· Deployment Duration: This measures how long it takes to complete a deployment. Automation deployment duration = The amount of time it takes to deploy the automation in days

· Defect Escape Ratio: This ratio indicates the number of defects that have escaped into production. Defect escape ratio = Defects filed by customer for a specific service : (Defects filed by Q.A. and developers pre-deployment + defects filed by customer post-deployment)

Some other metrics include Time to value = The amount of time in days it takes for you or the customer to see the value of an automation service. Another metric to focus on will be the deployment failure rate, which measures the rate at which deployments fail.

D. North Star metric is the critical measure of success for the product management team in a company. It defines the relationship value created between the customer problems the product team is trying to solve and the Revenue the business aims to generate — examples of the North Star metric.

· Daily average user (DAU) = Number of active users in said timeframe making unique interactions + Total Number of active users in the stated timeframe

· Customer engagement score (CES) = Total event value #1 + Total event value #2 + Total event value #3 +… Total event value #n

· Weekly querying users = Number of visitors or users who queried ÷ Total Number of visitors or users for the week

A North Star metric should consist of two parts: a statement of your product vision goal and a metric that serves as a critical measure of your current product strategy. In most companies, product teams are measured by how much they ship, not by their impact on the business. Without an impact-driven culture in the product, you can’t influence the destiny of your business. Without a North Star, you can’t have a product-led company. For example, your North Star metrics might be the average loan value (AOV) for a Loan origination system MSP. Thus, another critical metric could be the number of customer case-filling conversion rates.

In the “real world,” translating an ambitious mission into daily activities can feel so intimidating that it often goes beyond significant words written on the wall or a website.

E. Dashboard metrics are tools and measurements used to create digital displays of data you’ve gathered. These displays may include charts, graphs, tables, and percentages to help you better understand a specific area of a company. A dashboard is a tool used to track and display critical performance indicators to analyse delivery and business efforts over time and across multiple channels. Examples of Dashboard metrics :

o Current accounts receivables = Total amount of money owed to a business by its debtors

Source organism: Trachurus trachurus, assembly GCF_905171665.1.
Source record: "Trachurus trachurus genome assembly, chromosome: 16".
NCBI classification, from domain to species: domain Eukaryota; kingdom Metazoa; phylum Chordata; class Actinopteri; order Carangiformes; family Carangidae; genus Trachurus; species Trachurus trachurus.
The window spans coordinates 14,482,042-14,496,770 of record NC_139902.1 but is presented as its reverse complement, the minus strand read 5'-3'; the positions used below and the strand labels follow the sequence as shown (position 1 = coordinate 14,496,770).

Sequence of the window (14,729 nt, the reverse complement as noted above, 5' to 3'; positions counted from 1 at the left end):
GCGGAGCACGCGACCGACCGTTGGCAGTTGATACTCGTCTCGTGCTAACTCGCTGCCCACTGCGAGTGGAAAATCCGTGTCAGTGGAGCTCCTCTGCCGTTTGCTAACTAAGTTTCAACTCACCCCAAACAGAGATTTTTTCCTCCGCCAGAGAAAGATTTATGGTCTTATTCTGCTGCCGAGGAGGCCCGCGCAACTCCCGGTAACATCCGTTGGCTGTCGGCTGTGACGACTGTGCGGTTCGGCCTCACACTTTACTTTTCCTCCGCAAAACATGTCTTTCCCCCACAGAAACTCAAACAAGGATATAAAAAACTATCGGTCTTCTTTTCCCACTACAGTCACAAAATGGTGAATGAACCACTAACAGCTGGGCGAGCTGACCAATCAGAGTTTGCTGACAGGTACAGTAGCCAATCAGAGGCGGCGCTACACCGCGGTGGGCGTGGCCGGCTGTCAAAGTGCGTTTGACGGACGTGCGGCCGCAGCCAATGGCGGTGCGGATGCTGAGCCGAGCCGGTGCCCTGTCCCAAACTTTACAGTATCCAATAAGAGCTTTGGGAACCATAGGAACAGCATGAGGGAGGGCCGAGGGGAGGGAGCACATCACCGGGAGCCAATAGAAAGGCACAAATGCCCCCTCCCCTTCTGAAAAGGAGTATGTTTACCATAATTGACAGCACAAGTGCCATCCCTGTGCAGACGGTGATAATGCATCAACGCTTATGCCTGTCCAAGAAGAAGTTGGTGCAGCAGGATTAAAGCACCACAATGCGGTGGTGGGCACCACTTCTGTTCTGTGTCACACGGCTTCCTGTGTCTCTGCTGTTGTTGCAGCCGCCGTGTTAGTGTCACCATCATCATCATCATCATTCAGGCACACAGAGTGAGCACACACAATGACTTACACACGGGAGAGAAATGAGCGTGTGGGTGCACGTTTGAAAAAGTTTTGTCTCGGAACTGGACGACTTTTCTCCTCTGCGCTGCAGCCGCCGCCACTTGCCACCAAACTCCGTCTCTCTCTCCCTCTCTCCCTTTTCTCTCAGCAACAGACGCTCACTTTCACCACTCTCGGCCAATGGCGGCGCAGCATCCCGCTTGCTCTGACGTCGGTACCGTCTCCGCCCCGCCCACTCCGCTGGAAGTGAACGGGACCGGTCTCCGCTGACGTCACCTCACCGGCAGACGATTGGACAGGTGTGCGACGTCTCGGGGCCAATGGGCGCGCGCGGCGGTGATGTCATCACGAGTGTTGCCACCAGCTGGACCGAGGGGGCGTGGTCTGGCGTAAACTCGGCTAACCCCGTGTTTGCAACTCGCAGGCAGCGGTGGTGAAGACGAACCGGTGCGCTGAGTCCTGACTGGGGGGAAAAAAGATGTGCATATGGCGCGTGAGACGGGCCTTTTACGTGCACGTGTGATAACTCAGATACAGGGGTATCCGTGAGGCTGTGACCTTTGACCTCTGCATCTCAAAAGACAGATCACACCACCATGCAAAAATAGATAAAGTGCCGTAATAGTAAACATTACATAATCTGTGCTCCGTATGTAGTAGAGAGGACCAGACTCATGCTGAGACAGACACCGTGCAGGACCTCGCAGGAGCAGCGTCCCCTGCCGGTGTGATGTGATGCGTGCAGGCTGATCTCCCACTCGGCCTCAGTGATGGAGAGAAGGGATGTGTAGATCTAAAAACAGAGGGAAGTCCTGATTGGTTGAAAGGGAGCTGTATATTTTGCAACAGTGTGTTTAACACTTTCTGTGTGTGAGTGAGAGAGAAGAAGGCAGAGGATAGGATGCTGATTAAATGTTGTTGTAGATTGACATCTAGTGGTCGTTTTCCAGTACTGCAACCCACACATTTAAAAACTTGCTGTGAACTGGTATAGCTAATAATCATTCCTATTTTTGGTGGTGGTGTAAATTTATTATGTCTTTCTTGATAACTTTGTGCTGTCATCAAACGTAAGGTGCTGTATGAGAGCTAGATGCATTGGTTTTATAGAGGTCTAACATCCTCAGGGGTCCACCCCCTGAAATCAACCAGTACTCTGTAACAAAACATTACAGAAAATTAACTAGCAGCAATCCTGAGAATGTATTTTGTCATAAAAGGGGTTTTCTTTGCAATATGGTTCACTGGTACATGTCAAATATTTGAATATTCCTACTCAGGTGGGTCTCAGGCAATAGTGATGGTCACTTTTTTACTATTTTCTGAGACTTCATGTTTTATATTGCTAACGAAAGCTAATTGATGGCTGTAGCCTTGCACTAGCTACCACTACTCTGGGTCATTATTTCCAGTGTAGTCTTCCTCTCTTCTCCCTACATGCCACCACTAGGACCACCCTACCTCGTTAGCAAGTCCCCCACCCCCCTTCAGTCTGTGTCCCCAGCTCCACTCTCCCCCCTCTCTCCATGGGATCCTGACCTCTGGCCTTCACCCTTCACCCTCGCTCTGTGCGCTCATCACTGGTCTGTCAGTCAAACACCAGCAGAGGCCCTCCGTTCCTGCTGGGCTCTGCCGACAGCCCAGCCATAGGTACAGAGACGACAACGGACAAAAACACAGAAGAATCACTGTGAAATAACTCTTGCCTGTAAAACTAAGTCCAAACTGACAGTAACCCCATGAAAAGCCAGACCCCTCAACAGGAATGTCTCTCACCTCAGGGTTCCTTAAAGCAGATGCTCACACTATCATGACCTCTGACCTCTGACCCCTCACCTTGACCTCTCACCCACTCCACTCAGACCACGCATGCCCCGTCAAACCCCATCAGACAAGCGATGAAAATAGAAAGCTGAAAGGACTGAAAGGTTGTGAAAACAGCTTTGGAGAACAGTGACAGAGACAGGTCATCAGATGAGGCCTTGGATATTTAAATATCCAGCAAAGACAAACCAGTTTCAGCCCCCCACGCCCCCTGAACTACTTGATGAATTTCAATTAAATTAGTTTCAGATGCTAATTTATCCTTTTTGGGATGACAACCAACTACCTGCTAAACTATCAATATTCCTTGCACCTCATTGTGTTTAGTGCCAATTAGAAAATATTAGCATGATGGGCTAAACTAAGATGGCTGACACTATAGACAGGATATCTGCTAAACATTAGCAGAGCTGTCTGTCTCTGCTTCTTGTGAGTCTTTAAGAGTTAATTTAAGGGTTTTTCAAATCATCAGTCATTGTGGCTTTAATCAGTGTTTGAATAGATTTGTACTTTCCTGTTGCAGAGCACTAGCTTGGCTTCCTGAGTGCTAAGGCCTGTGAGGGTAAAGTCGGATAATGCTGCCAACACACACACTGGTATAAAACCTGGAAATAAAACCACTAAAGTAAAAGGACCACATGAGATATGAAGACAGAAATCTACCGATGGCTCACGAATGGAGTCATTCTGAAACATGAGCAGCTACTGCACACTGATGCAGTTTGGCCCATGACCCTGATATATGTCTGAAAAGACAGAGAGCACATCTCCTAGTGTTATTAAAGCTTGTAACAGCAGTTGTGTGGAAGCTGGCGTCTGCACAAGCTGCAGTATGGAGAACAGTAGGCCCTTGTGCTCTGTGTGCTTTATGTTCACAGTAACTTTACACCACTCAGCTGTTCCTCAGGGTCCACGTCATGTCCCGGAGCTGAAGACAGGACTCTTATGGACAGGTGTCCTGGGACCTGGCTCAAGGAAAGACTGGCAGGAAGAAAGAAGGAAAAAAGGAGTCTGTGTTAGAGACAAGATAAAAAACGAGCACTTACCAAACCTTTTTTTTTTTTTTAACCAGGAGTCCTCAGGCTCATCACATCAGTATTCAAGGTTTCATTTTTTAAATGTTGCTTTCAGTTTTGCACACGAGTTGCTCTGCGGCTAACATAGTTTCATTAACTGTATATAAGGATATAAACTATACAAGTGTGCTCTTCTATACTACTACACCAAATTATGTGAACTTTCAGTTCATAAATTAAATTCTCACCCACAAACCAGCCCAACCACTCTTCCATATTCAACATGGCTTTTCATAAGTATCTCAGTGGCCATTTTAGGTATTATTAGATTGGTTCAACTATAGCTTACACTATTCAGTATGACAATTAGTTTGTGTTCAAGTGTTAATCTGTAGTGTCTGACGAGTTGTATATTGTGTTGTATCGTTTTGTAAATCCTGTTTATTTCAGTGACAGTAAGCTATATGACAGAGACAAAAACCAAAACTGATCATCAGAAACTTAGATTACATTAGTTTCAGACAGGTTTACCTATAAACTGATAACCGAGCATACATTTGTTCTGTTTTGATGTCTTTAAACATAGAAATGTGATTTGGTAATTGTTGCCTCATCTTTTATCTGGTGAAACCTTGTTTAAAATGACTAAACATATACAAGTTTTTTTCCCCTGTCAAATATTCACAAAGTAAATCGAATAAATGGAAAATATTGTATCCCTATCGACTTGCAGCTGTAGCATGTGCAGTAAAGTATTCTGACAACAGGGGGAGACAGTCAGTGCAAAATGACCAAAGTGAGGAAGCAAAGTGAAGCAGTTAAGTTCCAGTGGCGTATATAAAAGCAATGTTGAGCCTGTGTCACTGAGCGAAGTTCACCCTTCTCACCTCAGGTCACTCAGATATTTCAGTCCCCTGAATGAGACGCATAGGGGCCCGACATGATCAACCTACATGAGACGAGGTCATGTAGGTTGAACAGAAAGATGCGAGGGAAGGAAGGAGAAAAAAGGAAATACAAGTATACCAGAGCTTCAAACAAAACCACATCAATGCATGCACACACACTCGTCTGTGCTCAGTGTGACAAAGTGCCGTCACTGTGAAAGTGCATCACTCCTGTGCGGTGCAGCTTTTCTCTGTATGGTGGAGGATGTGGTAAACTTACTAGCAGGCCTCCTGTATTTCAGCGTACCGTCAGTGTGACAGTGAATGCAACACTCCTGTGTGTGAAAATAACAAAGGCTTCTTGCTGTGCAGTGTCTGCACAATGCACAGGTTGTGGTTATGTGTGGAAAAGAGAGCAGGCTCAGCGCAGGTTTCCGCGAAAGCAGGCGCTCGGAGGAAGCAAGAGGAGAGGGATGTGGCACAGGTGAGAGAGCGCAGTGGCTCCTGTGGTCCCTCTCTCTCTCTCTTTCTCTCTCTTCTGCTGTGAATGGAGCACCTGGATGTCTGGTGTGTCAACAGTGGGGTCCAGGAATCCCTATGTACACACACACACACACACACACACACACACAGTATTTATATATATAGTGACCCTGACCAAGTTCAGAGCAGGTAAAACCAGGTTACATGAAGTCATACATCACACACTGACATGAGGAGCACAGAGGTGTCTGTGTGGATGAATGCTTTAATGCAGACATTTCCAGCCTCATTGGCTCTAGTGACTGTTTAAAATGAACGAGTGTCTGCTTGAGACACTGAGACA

o Sales target attainment = (sales for the current period ÷ Sales target) x 100.

o Sales pipeline velocity = (The number of pipeline deals x The overall win rate percentage x average deal size) ÷ sales cycle length in days.

A few management metrics included are CAC, customer lifetime value, customer satisfaction score, sales target % (actual/forecast), sales by product or service, revenue per FTE, and Revenue per customer. The Financial metrics that require attention are Operating margin, Gross margin, ROE (return on equity), ROA (return on assets), Current ratio (assets/liabilities), Debt to equity ratio, working capital, and HR metrics should include employee satisfaction rating, average employee age, attrition rate band wise and Average tenure of the employee.

These are just examples of the metrics to measure, and a comprehensive list could be virtually infinite, especially when you tailor it to your M.S.P. organisation. Business leaders need to adopt a targeted approach, choosing either a pyramid or cylindrical model for measurement.

In Summary:

In the former, you start by measuring five metrics for the B bucket, four for R, three for A, and so on. The organisation can focus all its energies on the 15 most important metrics. In the cylindrical model, you measure three metrics each for the five buckets. It allows you to assign equal weightage to each of the buckets and distribute your energies equally instead of proportionately.

Metrics and quantifiable BI are crucial for any organisation, but more so for MSPs, as they specialise in traditionally intangible service offerings. In addition, MSP’s role is interweaving with the customer’s business success. Measuring the right metrics — which includes first-level resolution rates, net operating income, onboarding metrics, SLA compliance, technician utilisation, and effective rate of offering — helps manage sustainable and frictionless business operations.

Metrics and measurement are now critical to the success of M.S.P. companies, as I discussed in my previous article. The indices you choose can make a difference to your future growth path in 2024 and beyond.

Please share your thoughts and queries below or email me at Arvind @ am-pmassociates.com to know more.



Arvind Mehrotra

Board Advisor, Strategy, Culture Alignment and Technology Advisor